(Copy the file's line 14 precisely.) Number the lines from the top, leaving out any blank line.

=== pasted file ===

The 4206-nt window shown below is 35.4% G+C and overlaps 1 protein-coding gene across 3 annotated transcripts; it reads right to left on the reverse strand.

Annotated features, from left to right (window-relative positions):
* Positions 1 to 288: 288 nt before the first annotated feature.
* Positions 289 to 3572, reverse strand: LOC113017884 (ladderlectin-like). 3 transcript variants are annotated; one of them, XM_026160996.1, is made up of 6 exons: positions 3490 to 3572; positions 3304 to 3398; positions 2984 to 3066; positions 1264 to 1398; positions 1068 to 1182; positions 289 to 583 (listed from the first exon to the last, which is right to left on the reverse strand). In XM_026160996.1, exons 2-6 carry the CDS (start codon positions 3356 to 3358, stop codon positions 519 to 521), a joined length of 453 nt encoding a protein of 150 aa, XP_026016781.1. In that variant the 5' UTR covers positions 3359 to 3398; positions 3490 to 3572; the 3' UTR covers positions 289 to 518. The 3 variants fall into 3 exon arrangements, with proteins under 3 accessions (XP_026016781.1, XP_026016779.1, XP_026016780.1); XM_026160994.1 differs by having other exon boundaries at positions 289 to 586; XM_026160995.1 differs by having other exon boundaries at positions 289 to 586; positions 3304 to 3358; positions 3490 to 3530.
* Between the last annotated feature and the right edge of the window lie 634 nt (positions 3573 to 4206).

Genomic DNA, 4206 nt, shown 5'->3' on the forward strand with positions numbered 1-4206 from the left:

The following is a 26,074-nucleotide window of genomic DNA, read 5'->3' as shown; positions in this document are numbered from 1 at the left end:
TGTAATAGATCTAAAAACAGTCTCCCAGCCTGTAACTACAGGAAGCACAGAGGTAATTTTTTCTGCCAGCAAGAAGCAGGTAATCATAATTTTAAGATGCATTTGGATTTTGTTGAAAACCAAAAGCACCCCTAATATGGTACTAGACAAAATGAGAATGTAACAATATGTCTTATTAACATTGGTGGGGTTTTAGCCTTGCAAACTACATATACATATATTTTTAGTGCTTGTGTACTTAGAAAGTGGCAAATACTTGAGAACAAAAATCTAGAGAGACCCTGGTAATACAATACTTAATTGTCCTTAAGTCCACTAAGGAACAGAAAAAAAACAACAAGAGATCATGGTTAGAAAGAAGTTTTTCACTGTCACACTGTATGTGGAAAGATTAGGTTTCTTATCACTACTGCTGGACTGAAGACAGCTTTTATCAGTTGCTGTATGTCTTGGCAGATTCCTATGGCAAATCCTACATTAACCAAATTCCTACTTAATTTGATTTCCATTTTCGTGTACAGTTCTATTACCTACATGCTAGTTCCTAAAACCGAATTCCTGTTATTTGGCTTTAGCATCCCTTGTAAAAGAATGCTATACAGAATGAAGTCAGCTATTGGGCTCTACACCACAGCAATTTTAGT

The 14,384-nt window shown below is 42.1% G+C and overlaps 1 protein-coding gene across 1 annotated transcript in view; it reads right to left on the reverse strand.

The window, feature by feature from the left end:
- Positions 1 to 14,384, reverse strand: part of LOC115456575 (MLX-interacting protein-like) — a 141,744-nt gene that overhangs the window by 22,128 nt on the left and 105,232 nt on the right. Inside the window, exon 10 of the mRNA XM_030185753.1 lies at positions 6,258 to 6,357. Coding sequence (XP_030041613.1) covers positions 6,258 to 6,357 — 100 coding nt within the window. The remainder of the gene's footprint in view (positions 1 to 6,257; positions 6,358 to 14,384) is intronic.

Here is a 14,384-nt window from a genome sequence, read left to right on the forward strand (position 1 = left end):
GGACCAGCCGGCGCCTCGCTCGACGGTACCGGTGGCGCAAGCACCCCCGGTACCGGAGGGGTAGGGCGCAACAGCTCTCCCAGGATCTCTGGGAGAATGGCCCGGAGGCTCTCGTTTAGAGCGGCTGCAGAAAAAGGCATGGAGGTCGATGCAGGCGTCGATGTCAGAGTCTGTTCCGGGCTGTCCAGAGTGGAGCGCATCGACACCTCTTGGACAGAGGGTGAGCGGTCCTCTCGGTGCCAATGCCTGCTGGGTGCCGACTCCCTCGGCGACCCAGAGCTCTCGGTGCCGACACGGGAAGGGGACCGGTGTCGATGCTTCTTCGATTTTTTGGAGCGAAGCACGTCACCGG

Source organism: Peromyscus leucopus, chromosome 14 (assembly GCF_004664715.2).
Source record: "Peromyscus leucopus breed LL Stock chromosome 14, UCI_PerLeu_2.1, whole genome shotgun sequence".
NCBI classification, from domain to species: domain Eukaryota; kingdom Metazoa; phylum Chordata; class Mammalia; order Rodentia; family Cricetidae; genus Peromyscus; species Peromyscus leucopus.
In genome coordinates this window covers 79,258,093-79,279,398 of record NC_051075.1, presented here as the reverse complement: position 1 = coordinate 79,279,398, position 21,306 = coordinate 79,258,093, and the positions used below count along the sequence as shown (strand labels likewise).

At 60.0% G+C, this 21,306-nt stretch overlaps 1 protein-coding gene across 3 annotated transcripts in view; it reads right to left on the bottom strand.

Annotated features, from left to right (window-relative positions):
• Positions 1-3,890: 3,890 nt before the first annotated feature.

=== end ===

Source organism: Peromyscus leucopus, chromosome 14 (assembly GCF_004664715.2).